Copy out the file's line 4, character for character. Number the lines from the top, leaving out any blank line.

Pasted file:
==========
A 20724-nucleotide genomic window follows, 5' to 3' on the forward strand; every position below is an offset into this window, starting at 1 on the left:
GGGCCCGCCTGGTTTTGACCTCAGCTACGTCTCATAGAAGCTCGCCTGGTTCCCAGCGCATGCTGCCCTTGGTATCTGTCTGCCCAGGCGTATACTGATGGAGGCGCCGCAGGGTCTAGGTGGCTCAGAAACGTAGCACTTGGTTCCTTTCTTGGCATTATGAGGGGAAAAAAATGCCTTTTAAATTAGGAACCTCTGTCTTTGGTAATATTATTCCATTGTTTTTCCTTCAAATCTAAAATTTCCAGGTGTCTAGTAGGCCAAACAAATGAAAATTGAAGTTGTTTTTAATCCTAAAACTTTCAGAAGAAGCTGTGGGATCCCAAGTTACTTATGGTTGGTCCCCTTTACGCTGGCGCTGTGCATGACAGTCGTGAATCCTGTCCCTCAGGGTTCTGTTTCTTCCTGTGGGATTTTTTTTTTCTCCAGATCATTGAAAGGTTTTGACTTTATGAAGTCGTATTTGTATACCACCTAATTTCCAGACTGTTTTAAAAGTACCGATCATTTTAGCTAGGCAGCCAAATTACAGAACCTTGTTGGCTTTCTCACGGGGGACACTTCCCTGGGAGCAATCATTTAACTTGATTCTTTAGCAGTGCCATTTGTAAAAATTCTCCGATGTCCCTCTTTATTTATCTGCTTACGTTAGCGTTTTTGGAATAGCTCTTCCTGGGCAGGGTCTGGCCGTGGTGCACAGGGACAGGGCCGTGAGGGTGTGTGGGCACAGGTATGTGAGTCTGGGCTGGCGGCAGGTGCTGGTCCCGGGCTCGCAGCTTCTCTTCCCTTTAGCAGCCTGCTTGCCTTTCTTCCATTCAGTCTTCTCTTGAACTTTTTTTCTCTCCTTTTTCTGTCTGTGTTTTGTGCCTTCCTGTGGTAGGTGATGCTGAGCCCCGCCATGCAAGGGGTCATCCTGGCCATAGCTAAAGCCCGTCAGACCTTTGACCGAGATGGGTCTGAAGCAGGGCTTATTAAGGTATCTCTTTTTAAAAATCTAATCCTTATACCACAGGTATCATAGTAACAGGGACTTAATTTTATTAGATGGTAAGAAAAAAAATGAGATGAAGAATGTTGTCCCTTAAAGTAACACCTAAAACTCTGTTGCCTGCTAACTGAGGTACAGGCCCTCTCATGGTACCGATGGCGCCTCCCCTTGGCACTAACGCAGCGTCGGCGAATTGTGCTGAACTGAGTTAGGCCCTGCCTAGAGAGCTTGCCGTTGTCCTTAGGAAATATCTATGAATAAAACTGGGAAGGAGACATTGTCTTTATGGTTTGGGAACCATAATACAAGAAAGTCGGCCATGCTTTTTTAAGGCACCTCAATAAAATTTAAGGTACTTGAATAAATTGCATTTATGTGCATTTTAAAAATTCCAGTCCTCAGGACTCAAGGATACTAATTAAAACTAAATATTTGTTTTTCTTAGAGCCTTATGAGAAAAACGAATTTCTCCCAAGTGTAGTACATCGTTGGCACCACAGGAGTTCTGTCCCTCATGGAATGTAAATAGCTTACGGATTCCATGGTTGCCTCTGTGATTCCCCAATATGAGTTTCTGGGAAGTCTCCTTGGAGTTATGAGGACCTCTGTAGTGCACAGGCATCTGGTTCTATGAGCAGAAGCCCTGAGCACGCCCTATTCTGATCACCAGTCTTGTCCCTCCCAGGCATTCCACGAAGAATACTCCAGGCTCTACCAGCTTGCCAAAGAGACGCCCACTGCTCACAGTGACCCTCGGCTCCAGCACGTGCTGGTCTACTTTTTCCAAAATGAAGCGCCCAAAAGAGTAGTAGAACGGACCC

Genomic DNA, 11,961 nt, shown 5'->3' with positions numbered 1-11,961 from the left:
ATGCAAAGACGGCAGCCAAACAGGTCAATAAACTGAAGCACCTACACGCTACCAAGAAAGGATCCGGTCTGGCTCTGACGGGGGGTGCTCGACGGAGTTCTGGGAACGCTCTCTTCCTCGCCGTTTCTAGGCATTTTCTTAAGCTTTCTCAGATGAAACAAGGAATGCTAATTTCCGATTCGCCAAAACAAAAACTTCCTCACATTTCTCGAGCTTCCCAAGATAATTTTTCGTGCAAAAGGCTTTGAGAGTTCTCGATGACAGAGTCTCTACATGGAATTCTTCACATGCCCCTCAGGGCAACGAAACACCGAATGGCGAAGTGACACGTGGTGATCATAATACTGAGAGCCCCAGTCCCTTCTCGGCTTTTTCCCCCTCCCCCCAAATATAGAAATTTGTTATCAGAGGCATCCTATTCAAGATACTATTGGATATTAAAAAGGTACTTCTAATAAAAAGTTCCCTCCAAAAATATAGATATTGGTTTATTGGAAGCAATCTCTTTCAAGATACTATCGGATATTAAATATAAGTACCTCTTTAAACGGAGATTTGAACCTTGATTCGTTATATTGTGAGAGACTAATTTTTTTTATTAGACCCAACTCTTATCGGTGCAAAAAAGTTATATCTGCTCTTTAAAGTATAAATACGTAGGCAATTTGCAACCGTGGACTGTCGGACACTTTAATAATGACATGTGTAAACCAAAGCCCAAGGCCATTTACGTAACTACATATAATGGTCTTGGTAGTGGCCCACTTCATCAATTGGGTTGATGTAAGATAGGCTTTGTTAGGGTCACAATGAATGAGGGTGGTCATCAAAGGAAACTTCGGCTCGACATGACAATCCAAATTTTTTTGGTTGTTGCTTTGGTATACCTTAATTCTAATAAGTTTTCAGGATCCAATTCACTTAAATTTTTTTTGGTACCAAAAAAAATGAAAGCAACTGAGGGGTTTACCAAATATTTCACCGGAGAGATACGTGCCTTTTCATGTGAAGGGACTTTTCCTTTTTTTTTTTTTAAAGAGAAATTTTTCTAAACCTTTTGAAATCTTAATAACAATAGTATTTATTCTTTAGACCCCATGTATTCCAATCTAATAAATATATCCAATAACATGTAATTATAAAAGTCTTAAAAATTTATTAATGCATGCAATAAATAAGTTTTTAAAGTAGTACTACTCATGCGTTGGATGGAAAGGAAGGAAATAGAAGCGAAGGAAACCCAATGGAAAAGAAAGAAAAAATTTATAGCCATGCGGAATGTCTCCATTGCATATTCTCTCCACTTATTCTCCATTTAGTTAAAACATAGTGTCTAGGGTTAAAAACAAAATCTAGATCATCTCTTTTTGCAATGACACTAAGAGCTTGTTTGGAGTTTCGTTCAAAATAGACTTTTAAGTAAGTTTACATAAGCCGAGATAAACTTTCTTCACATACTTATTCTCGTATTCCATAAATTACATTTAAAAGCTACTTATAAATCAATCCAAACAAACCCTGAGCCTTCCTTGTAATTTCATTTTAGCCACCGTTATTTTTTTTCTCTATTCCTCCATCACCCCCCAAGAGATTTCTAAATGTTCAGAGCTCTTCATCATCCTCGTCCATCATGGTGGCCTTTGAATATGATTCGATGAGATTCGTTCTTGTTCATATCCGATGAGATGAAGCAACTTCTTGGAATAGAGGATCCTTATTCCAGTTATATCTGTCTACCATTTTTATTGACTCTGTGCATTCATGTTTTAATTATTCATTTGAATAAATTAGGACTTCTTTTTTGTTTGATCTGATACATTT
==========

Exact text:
ATGCAAAGACGGCAGCCAAACAGGTCAATAAACTGAAGCACCTACACGCTACCAAGAAAGGATCCGGTCTGGCTCTGACGGGGGGTGCTCGACGGAGTTCTGGGAACGCTCTCTTCCTCGCCGTTTCTAGGCATTTTCTTAAGCTTTCTCAGATGAAACAAGGAATGCTAATTTCCGATTCGCCAAAACAAAAACTTCCTCACATTTCTCGAGCTTCCCAAGATAATTTTTCGTGCAAAAGGCTTTGAGAGTTCTCGATGACAGAGTCTCTACATGGAATTCTTCACATGCCCCTCAGGGCAACGAAACACCGAATGGCGAAGTGACACGTGGTGATCATAATACTGAGAGCCCCAGTCCCTTCTCGGCTTTTTCCCCCTCCCCCCAAATATAGAAATTTGTTATCAGAGGCATCCTATTCAAGATACTATTGGATATTAAAAAGGTACTTCTAATAAAAAGTTCCCTCCAAAAATATAGATATTGGTTTATTGGAAGCAATCTCTTTCAAGATACTATCGGATATTAAATATAAGTACCTCTTTAAACGGAGATTTGAACCTTGATTCGTTATATTGTGAGAGACTAATTTTTTTTATTAGACCCAACTCTTATCGGTGCAAAAAAGTTATATCTGCTCTTTAAAGTATAAATACGTAGGCAATTTGCAACCGTGGACTGTCGGACACTTTAATAATGACATGTGTAAACCAAAGCCCAAGGCCATTTACGTAACTACATATAATGGTCTTGGTAGTGGCCCACTTCATCAATTGGGTTGATGTAAGATAGGCTTTGTTAGGGTCACAATGAATGAGGGTGGTCATCAAAGGAAACTTCGGCTCGACATGACAATCCAAATTTTTTTGGTTGTTGCTTTGGTATACCTTAATTCTAATAAGTTTTCAGGATCCAATTCACTTAAATTTTTTTTGGTACCAAAAAAAATGAAAGCAACTGAGGGGTTTACCAAATATTTCACCGGAGAGATACGTGCCTTTTCATGTGAAGGGACTTTTCCTTTTTTTTTTTTTAAAGAGAAATTTTTCTAAACCTTTTGAAATCTTAATAACAATAGTATTTATTCTTTAGACCCCATGTATTCCAATCTAATAAATATATCCAATAACATGTAATTATAAAAGTCTTAAAAATTTATTAATGCATGCAATAAATAAGTTTTTAAAGTAGTACTACTCATGCGTTGGATGGAAAGGAAGGAAATAGAAGCGAAGGAAACCCAATGGAAAAGAAAGAAAAAATTTATAGCCATGCGGAATGTCTCCATTGCATATTCTCTCCACTTATTCTCCATTTAGTTAAAACATAGTGTCTAGGGTTAAAAACAAAATCTAGATCATCTCTTTTTGCAATGACACTAAGAGCTTGTTTGGAGTTTCGTTCAAAATAGACTTTTAAGTAAGTTTACATAAGCCGAGATAAACTTTCTTCACATACTTATTCTCGTATTCCATAAATTACATTTAAAAGCTACTTATAAATCAATCCAAACAAACCCTGAGCCTTCCTTGTAATTTCATTTTAGCCACCGTTATTTTTTTTCTCTATTCCTCCATCACCCCCCAAGAGATTTCTAAATGTTCAGAGCTCTTCATCATCCTCGTCCATCATGGTGGCCTTTGAATATGATTCGATGAGATTCGTTCTTGTTCATATCCGATGAGATGAAGCAACTTCTTGGAATAGAGGATCCTTATTCCAGTTATATCTGTCTACCATTTTTATTGACTCTGTGCATTCATGTTTTAATTATTCATTTGAATAAATTAGGACTTCTTTTTTGTTTGATCTGATACATTT